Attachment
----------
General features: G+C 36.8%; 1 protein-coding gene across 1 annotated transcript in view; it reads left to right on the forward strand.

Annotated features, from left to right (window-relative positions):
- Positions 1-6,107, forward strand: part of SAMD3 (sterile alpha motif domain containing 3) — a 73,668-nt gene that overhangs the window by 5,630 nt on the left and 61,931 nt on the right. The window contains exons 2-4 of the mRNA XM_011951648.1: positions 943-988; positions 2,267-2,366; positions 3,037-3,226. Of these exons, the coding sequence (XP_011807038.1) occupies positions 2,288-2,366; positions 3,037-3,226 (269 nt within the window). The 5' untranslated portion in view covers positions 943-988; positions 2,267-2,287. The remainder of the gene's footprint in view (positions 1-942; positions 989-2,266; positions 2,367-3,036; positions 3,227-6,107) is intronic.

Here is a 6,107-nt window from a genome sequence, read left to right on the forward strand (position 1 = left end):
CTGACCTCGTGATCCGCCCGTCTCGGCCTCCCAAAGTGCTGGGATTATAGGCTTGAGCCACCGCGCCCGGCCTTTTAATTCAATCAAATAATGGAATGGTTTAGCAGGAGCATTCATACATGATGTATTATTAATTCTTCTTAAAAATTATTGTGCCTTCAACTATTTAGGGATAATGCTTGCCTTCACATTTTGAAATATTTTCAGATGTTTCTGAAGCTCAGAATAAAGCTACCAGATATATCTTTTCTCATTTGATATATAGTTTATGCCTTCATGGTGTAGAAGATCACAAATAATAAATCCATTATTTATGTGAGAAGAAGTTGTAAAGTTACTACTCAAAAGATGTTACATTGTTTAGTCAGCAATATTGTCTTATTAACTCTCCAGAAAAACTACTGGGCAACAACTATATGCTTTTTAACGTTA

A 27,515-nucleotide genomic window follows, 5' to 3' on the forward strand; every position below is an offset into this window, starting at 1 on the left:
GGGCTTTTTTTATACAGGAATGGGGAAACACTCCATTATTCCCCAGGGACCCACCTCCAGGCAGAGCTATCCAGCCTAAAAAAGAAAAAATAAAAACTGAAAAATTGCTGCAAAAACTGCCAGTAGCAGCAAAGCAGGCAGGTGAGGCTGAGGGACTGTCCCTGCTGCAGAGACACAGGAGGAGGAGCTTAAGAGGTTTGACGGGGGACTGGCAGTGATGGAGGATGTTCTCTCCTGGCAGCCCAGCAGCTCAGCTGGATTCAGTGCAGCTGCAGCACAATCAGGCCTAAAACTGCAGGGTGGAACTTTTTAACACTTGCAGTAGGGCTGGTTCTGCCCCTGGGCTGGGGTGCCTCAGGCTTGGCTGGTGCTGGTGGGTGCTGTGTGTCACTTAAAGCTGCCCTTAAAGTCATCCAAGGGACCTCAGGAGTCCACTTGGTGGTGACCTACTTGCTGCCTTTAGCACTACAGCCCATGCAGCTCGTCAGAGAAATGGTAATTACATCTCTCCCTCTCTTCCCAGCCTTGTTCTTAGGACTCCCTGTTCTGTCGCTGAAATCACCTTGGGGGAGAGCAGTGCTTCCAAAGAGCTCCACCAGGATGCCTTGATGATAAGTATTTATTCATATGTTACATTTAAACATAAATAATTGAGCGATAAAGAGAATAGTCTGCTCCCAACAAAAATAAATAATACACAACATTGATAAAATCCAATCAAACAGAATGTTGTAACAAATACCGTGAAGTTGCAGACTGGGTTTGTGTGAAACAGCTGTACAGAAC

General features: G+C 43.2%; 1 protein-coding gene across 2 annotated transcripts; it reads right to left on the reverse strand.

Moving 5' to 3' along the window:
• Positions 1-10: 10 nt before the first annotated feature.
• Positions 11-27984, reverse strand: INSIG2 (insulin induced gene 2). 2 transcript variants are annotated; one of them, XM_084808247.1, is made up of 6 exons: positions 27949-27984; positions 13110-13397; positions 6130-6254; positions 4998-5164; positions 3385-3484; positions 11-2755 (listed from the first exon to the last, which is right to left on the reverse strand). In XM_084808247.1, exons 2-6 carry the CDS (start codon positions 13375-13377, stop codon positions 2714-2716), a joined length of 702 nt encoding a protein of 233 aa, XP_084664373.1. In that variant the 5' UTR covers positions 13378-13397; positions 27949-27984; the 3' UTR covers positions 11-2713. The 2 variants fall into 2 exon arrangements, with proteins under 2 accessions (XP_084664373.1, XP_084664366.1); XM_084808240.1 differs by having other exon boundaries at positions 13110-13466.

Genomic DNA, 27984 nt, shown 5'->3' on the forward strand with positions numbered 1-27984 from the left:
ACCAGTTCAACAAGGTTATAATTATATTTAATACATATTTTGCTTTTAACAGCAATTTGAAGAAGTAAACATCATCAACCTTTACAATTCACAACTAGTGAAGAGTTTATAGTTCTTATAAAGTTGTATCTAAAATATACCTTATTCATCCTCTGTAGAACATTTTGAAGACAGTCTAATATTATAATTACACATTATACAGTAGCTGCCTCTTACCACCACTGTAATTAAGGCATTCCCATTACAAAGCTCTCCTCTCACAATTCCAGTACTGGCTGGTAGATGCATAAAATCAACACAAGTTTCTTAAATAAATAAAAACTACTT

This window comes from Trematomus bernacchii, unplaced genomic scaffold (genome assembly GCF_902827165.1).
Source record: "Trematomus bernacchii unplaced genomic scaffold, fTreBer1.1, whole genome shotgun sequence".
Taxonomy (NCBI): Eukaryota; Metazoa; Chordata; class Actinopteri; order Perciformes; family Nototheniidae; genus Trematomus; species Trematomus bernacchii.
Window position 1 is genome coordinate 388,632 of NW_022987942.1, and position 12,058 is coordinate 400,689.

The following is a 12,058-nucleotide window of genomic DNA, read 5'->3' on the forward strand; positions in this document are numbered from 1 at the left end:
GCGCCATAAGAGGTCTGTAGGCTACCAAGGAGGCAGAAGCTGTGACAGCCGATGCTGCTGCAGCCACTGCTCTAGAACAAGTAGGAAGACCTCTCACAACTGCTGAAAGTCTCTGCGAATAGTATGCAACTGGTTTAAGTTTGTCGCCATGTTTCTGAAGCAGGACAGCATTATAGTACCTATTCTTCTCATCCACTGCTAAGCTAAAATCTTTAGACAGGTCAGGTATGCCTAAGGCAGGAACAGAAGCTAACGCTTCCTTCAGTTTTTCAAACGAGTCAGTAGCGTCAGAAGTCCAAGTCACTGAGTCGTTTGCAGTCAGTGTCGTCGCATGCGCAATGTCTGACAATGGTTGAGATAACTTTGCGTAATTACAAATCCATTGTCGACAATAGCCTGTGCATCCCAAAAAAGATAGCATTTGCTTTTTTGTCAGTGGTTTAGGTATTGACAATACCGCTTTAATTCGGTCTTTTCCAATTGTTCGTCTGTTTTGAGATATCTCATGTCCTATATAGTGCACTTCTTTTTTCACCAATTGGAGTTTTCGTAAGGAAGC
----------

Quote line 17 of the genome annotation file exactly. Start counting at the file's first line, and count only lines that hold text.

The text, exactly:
Window position 1 is genome coordinate 388,632 of NW_022987942.1, and position 12,058 is coordinate 400,689.